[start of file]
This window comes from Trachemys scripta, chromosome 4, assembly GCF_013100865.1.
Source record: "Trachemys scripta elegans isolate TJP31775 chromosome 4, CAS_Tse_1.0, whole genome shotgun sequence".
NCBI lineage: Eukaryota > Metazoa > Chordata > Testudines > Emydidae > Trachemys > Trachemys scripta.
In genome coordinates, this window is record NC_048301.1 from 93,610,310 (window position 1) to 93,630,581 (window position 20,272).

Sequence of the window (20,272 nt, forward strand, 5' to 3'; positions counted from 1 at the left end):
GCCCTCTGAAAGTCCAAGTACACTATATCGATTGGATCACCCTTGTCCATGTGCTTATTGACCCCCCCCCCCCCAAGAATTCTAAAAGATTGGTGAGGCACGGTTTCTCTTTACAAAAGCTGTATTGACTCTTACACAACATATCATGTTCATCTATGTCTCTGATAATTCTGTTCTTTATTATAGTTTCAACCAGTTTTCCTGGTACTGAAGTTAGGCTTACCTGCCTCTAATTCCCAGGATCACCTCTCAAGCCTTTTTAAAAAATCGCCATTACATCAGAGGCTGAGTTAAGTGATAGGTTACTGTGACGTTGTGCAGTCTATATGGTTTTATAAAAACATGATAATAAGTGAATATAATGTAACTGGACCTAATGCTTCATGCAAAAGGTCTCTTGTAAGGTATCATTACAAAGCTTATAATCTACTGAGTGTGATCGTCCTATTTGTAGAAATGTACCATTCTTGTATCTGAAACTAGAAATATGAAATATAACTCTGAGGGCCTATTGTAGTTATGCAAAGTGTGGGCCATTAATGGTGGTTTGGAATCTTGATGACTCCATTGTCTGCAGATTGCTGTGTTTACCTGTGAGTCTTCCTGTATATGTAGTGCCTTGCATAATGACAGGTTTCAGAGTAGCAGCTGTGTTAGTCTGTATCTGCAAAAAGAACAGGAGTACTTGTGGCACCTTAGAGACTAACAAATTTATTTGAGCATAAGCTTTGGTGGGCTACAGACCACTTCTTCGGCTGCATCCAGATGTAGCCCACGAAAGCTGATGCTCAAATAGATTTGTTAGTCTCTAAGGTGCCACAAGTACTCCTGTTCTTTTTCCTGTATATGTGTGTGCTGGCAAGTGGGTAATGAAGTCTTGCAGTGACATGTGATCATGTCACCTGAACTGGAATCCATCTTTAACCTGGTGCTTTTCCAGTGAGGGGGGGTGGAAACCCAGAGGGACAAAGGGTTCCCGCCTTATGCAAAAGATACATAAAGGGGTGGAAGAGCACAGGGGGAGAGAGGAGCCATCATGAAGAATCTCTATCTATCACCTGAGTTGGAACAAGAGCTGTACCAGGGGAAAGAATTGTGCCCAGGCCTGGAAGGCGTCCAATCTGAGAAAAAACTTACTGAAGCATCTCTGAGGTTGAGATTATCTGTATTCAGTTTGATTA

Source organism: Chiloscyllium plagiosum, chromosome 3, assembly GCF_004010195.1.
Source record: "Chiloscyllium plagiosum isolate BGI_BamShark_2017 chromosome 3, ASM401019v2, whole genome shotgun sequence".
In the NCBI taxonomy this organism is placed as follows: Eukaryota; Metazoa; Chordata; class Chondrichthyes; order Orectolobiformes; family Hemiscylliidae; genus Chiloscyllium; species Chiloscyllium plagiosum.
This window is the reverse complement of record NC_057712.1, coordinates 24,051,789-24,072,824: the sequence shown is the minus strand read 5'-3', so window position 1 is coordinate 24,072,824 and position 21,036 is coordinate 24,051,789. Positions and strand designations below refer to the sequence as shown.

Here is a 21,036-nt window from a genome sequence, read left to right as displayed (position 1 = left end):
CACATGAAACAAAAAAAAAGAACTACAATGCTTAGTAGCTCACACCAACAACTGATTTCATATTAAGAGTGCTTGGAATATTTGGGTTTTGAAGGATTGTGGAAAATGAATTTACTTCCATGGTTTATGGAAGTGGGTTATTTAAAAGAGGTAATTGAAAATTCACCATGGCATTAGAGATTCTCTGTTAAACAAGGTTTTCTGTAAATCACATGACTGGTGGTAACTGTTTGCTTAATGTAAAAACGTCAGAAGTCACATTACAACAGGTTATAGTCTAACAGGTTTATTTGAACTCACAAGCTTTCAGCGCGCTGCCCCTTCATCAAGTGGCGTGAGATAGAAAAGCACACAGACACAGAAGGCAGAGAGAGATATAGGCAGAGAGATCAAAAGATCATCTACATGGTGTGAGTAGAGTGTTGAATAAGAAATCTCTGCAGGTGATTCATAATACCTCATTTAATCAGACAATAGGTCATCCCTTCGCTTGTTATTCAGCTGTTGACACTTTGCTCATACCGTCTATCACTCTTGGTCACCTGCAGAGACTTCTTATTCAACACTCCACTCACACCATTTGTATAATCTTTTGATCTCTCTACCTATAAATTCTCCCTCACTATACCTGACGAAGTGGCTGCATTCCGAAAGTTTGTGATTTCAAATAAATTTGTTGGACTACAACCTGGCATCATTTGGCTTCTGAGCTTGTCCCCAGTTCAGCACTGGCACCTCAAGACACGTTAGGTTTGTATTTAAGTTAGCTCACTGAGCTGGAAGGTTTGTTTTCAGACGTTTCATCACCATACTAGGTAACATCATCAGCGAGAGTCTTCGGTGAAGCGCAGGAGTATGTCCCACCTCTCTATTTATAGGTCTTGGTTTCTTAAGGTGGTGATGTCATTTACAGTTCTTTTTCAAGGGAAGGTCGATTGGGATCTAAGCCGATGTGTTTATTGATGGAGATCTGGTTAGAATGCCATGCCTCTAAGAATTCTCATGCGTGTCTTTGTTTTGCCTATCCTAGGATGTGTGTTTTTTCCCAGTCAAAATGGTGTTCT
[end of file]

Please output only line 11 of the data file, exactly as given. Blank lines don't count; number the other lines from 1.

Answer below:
Here is a 21,036-nt window from a genome sequence, read left to right as displayed (position 1 = left end):